By Lisa Zimmerman, Player Engagement Insider
For the past 12 years, Detroit Lions defensive tackle Haloti Ngata has been a force to be reckoned with on the field. His versatility made him one of the lynchpins of the Baltimore Ravens defense from 2006 – 2014 (including as part of their Super Bowl XLVII-winning team), and now Ngata, a five-time Pro Bowler, is a veteran leader for the Lions – as well as their nominee for Walter Payton NFL Man of the Year award (WMPOY).
Ngata was always interested in doing more and making an impact in the community. In 2012, while still in Baltimore, he and his wife, Christina, started the Haloti Ngata Family Foundation. The foundation is, in great part, an homage to Ngata’s mother, Ofa, who passed away just three months before the Ravens drafted Ngata with the 12th overall pick. The Ngata’s are Tongan and in the Tongan language Ofa is the word for love. The foundation’s mission statement is “…to improve the lives of others through love and strength.”
At the outset, the Ngata’s worked on behalf of multiple organizations and causes from medical to law enforcement. Then one day, Ngata’s mother-in-law was in church where she overheard a conversation between two other parishioners who were discussing an ACT (college) prep course that was being discontinued due to the lack of funds. Then suddenly, Ofa Ngata’s name came up. They were referencing a program she had started when Ngata was in high school in Salt Lake City, Utah.
Ngata recalled what had transpired at that time.
“My mom helped start [the prep course] because I failed the test multiple times,” he laughed. “We couldn’t afford tutors and I’m not a good test taker. So, after I took this course for free, I passed and was able to accept my scholarship and go to Oregon.”
It was that happenstance that gave the Ngatas the focus they were looking for and they started the Ofa Ngata Fund as the main component of their foundation.
“We decided to start funding these classes for ACT and SAT prep,” Ngata said. “For it to come around full circle and me to fund these classes, it is amazing. I failed it, and I know what it’s like for students who need a couple more points to get a scholarship, or even just to be accepted. We’ve done this for three years so, we’re waiting for some of the success stories to come back but we’ve helped a bunch of kids get academic scholarships or just get into a better school. It’s so fun that so many of these kids take this course and love it and to hear their stories is awesome. It’s going to be important for some many people to have a chance to get into a better college.”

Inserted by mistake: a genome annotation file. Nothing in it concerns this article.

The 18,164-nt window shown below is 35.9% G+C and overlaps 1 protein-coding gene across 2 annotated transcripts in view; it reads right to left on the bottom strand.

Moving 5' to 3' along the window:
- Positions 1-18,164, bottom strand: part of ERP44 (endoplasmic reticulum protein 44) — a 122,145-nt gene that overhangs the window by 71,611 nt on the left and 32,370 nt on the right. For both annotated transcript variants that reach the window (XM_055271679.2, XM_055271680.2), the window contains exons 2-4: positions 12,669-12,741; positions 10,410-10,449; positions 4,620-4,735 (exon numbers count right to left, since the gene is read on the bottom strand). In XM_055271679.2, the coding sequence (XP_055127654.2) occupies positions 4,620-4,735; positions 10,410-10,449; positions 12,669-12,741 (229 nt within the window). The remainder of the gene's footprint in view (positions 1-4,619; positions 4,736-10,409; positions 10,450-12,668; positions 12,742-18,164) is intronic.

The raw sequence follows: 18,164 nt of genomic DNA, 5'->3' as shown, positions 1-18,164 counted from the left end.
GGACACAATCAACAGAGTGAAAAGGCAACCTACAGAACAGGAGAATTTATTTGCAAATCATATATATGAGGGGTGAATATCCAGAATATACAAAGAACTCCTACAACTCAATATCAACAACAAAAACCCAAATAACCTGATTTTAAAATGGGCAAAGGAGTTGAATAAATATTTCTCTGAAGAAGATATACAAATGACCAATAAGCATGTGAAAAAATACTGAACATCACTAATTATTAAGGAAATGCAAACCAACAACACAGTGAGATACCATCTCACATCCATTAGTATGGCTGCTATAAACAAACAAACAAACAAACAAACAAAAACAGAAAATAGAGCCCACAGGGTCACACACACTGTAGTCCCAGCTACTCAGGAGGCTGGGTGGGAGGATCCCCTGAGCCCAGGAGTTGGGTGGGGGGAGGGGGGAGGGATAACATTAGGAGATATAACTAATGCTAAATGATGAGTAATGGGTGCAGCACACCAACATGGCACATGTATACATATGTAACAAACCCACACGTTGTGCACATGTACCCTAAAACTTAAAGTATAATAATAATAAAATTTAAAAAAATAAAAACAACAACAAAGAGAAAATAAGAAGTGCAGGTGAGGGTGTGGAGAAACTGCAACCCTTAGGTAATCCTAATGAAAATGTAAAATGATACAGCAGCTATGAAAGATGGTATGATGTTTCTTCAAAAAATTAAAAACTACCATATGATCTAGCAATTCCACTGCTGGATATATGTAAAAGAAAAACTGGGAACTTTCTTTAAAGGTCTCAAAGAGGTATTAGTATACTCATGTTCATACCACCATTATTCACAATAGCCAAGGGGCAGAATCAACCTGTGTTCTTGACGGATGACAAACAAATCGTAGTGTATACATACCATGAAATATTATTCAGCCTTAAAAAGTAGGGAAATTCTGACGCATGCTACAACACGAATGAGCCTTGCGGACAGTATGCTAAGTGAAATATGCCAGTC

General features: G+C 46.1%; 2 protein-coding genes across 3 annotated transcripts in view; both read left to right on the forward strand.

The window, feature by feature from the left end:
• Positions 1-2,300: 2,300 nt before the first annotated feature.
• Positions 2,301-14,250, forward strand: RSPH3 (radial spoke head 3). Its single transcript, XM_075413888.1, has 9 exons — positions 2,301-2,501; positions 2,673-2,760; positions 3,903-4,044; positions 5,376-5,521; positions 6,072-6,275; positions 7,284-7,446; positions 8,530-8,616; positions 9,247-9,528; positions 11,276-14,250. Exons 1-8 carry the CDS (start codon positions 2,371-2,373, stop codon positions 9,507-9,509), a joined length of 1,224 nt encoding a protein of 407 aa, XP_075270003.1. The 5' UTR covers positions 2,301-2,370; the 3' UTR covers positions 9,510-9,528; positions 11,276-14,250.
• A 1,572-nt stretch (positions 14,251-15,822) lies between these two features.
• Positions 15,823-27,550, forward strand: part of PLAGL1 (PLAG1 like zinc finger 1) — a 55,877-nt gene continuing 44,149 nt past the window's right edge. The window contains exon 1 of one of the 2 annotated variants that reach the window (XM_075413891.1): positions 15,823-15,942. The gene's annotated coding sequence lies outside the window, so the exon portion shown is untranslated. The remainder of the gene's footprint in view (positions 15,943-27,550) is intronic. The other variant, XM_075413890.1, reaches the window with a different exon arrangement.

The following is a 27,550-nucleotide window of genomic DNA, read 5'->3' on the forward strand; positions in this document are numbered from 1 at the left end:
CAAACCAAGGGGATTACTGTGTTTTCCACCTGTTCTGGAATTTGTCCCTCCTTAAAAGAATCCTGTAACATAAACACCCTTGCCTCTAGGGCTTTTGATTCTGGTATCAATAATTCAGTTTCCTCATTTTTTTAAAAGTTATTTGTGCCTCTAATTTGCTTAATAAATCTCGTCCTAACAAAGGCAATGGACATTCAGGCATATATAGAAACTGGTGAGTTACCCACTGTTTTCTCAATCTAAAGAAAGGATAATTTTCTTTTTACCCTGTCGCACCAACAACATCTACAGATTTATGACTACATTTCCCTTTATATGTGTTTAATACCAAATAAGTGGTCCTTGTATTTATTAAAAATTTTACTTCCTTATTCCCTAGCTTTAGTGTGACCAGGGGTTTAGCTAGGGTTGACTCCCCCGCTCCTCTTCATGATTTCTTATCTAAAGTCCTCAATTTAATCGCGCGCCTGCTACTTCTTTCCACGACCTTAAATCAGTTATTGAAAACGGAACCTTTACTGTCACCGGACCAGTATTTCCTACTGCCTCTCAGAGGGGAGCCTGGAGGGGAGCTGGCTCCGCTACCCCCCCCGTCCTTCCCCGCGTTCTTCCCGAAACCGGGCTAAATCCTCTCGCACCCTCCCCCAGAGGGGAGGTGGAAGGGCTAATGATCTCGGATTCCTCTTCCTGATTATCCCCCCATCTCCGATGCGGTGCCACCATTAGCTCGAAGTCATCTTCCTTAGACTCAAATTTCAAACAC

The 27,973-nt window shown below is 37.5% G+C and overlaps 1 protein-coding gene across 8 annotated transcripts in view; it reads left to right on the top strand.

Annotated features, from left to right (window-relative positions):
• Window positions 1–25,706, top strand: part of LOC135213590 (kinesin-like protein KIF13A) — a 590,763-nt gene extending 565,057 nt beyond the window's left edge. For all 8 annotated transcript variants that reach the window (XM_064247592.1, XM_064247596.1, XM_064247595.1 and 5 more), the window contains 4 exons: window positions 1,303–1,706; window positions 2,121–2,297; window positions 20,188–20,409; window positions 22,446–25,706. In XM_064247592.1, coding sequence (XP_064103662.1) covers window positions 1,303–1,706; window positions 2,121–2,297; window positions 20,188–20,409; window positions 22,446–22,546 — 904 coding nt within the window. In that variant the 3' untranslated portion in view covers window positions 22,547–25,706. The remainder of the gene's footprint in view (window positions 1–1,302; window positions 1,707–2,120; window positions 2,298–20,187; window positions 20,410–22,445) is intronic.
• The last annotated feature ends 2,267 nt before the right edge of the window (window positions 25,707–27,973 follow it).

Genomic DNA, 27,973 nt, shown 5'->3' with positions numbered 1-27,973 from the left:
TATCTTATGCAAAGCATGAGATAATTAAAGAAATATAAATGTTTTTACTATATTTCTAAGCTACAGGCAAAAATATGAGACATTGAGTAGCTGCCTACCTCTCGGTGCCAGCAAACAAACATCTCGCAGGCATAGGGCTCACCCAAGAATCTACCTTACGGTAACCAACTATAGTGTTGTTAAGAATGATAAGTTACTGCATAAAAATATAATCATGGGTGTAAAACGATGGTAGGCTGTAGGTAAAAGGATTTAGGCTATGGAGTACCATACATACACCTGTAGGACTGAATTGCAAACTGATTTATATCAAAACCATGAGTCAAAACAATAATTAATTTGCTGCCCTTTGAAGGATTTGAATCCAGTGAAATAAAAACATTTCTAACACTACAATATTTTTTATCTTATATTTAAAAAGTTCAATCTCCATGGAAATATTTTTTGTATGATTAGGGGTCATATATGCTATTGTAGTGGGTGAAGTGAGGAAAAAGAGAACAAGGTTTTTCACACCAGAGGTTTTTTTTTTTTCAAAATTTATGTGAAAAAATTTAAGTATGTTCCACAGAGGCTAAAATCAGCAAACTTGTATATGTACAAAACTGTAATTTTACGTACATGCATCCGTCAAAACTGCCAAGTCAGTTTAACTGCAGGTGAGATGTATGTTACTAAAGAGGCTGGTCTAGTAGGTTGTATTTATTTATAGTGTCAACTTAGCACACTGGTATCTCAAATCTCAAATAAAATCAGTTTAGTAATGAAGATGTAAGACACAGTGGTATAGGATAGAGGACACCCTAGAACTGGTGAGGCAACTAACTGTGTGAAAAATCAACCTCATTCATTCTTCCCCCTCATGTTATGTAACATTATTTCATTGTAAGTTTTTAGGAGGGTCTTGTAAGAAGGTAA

The foundation is looking at continued expansion, especially in all the communities where Ngata has been a member and received support along the way.
2017 didn’t turn out exactly as Ngata hoped, with a biceps tear sidelining him in October. However, there was a silver lining. Ngata was able to put more time than usual into his foundation during the season, and in addition to being the Lions’ WPMOY nominee for which he received $50,000 for his foundation, Ngata also won the Man of the Year Charity Challenge, which rewards the player who gets the most Twitter hashtag mentions with and additional $25,000 for their charity.
“[The challenge] was so fun,” Ngata said. “Because I was injured, I was able to interact with fans so, that was pretty cool. Then it started with a small group of my family and they spread it out and it got bigger and bigger around the country. I’m Polynesian so we have this thing called Poly Twitter so a lot of Polynesians got into it. (Pro golfer) Tony Finau and (Milwaukee Bucks forward) Jabari Parker (both who are Ngata’s cousins), wrestler Roman Reigns who is Samoan, he tweeted out a couple of times. Then we had my cousin Dinah Jane who’s a Fifth Harmony singer.”
Ngata also enjoys not only being in the company of others doing such important work, but serving as an example to others, including his own three sons, Solomon, Haloti and Colt. In fact, his eldest son already has a plan for his own future.
“My son wants to be a football player and do community service,” Ngata said. “He wants to help kids with cancer. It’s pretty cool when your son wants to do community service. I love that he paid attention to it.”
As for Ngata, he is humbled by the award and flattered to mentioned with those he has looked up to and admired.
“I’ve always loved seeing these guys that are nominated for [WPMOY],” Ngata said. “They’re all great guys and I thought that it would be cool to be nominated and for my name to be next to some of these men. I couldn’t more thankful.”
Lisa Zimmerman is a long-time NFL writer and reporter. She was the Jets correspondent for CBSSports.com, SportsNet New York’s TheJetsBlog.com and Sirius NFL Radio. She has also written for NFL.com.